Clitics are words attached to other words (hosts) as affixes but playing role in syntax as separate elements. Examples of clitics in English are shortened verbs (-'s from is, -'re from are), particle not (becoming -n't), adverb -like. The main rules for recognizing clitics from affixes and compound words are:

  • they should not modify basic meaning of host words;
  • they can be written separately (but in the same order) without changing the sense of phrase;

See Wikipedia article about clitics for more theoretical information.

Clitics in Nûrlâm

Clitics play an important role in Nûrlâm's grammar and syntax. They are written as one word with their hosts or separated by hyphen but usually translated into English as separate words. Typical lexical categories that often used as clitics are:

Only short single-syllable words become clitic.

Since clitics often pronounced separately in colloquial speech, and were used instead of proper inflectional (grammatical) suffixes, they became one of main reasons of shifting from agglutinative to analytical style of language.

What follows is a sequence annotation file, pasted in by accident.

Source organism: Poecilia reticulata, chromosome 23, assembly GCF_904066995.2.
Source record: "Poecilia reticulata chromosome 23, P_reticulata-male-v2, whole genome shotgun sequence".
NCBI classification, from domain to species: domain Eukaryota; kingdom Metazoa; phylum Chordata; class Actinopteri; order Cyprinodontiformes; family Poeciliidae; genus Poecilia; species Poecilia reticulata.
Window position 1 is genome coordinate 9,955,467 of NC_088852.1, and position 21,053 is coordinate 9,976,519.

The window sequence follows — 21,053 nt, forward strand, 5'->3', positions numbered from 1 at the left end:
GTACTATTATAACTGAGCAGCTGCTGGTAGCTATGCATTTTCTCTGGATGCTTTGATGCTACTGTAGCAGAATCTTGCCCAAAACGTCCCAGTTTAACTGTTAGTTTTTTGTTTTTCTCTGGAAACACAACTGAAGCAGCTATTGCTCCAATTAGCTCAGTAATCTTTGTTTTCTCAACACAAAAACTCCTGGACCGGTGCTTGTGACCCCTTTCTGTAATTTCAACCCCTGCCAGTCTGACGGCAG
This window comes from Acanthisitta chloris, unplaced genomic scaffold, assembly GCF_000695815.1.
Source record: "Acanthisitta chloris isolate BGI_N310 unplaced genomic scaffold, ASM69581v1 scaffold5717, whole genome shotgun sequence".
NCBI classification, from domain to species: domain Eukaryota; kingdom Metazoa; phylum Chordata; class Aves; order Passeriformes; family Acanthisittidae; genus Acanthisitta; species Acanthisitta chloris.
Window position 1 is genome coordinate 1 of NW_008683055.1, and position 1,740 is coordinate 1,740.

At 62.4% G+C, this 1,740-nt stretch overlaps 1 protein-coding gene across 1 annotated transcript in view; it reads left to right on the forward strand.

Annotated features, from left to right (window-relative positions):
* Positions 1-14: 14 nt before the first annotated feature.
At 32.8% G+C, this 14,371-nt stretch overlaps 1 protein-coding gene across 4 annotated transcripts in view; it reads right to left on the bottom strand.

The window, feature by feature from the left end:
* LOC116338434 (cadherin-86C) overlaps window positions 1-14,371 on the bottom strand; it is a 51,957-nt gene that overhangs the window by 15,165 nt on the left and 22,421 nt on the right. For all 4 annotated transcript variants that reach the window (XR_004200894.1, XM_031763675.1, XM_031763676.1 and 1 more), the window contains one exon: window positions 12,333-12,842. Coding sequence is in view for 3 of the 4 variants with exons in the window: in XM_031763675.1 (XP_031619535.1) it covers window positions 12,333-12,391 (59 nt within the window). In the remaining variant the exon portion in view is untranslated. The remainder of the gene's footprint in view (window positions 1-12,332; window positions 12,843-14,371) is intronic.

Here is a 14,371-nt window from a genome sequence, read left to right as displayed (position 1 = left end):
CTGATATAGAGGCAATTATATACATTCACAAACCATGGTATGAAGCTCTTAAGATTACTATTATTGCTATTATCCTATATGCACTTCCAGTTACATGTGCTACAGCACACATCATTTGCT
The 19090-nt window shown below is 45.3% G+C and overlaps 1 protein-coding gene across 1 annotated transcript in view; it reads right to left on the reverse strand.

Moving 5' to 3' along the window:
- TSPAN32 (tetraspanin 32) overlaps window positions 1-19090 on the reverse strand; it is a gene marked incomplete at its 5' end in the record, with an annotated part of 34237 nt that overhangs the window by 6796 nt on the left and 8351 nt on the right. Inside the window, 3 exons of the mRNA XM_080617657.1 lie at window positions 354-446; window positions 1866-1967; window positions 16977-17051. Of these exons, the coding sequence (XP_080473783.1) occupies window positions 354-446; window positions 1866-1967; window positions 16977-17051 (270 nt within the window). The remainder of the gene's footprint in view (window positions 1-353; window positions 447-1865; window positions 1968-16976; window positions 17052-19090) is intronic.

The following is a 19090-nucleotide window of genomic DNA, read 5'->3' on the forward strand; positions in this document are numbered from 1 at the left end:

Concatenation vs. Separate spelling

Usually various grammatical clitics (e.g. verb's person) join the main word through concatenation in spelling, but by Nûrlâm convention they are written separately as stand-alone words when phonemes/words boundaries otherwise may produce:

  • two consecutive vowels;
  • long, hard to pronounce consonant clusters;
  • digraphs.

However, when written in Tengwar, all words will be written without spaces anyway. But Latin separate spelling will ensure that no sound combination into a different character will occur in Tengwar transcribers.

Please note: these rules apply only to word inflection. During the derivation of new words adjacent sounds are often merged into one phoneme or transformed.

clitics.txt · Last modified: 2022/11/07 00:59 (external edit)